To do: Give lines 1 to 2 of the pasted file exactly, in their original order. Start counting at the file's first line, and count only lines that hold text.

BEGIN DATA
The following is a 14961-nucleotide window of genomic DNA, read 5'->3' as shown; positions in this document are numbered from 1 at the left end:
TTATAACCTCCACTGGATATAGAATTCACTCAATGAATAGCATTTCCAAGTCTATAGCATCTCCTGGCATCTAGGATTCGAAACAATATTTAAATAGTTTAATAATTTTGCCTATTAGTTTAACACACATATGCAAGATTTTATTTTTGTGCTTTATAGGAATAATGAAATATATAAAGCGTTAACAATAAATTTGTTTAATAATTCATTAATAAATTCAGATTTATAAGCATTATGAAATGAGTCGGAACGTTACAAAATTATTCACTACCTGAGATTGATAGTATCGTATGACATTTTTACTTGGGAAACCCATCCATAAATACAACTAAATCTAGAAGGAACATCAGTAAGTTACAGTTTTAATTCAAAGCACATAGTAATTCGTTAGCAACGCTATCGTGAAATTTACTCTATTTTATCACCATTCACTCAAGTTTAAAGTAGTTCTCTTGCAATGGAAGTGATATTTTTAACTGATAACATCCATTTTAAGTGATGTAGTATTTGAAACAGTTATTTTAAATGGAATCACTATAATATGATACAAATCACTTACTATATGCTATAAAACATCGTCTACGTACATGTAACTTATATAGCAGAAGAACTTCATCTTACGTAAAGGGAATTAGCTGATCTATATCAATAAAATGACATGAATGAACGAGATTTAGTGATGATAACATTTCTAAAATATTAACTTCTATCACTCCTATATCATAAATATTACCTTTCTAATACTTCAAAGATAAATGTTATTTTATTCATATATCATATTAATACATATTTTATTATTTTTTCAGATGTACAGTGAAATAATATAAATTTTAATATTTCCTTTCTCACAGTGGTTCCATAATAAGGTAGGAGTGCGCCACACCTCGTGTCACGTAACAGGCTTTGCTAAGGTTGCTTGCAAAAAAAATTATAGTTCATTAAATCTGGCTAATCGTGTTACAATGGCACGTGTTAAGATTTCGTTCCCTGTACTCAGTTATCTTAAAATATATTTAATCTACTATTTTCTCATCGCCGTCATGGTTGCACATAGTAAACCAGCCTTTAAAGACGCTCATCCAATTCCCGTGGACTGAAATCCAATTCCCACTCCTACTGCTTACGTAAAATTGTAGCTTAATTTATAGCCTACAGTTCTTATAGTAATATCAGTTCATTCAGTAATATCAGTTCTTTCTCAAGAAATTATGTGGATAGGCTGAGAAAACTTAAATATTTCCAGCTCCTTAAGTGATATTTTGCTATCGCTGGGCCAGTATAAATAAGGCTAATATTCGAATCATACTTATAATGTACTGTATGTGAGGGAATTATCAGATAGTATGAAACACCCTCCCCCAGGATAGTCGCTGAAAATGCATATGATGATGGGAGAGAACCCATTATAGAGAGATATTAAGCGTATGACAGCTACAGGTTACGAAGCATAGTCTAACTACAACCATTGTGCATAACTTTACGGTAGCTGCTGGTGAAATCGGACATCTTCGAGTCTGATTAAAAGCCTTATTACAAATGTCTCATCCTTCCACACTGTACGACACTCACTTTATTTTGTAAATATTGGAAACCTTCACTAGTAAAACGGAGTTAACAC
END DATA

The following is a 14961-nucleotide window of genomic DNA, read 5'->3' as shown; positions in this document are numbered from 1 at the left end:
TTATAACCTCCACTGGATATAGAATTCACTCAATGAATAGCATTTCCAAGTCTATAGCATCTCCTGGCATCTAGGATTCGAAACAATATTTAAATAGTTTAATAATTTTGCCTATTAGTTTAACACACATATGCAAGATTTTATTTTTGTGCTTTATAGGAATAATGAAATATATAAAGCGTTAACAATAAATTTGTTTAATAATTCATTAATAAATTCAGATTTATAAGCATTATGAAATGAGTCGGAACGTTACAAAATTATTCACTACCTGAGATTGATAGTATCGTATGACATTTTTACTTGGGAAACCCATCCATAAATACAACTAAATCTAGAAGGAACATCAGTAAGTTACAGTTTTAATTCAAAGCACATAGTAATTCGTTAGCAACGCTATCGTGAAATTTACTCTATTTTATCACCATTCACTCAAGTTTAAAGTAGTTCTCTTGCAATGGAAGTGATATTTTTAACTGATAACATCCATTTTAAGTGATGTAGTATTTGAAACAGTTATTTTAAATGGAATCACTATAATATGATACAAATCACTTACTATATGCTATAAAACATCGTCTACGTACATGTAACTTATATAGCAGAAGAACTTCATCTTACGTAAAGGGAATTAGCTGATCTATATCAATAAAATGACATGAATGAACGAGATTTAGTGATGATAACATTTCTAAAATATTAACTTCTATCACTCCTATATCATAAATATTACCTTTCTAATACTTCAAAGATAAATGTTATTTTATTCATATATCATATTAATACATATTTTATTATTTTTTCAGATGTACAGTGAAATAATATAAATTTTAATATTTCCTTTCTCACAGTGGTTCCATAATAAGGTAGGAGTGCGCCACACCTCGTGTCACGTAACAGGCTTTGCTAAGGTTGCTTGCAAAAAAAATTATAGTTCATTAAATCTGGCTAATCGTGTTACAATGGCACGTGTTAAGATTTCGTTCCCTGTACTCAGTTATCTTAAAATATATTTAATCTACTATTTTCTCATCGCCGTCATGGTTGCACATAGTAAACCAGCCTTTAAAGACGCTCATCCAATTCCCGTGGACTGAAATCCAATTCCCACTCCTACTGCTTACGTAAAATTGTAGCTTAATTTATAGCCTACAGTTCTTATAGTAATATCAGTTCATTCAGTAATATCAGTTCTTTCTCAAGAAATTATGTGGATAGGCTGAGAAAACTTAAATATTTCCAGCTCCTTAAGTGATATTTTGCTATCGCTGGGCCAGTATAAATAAGGCTAATATTCGAATCATACTTATAATGTACTGTATGTGAGGGAATTATCAGATAGTATGAAACACCCTCCCCCAGGATAGTCGCTGAAAATGCATATGATGATGGGAGAGAACCCATTATAGAGAGATATTAAGCGTATGACAGCTACAGGTTACGAAGCATAGTCTAACTACAACCATTGTGCATAACTTTACGGTAGCTGCTGGTGAAATCGGACATCTTCGAGTCTGATTAAAAGCCTTATTACAAATGTCTCATCCTTCCACACTGTACGACACTCACTTTATTTTGTAAATATTGGAAACCTTCACTAGTAAAACGGAGTTAACAC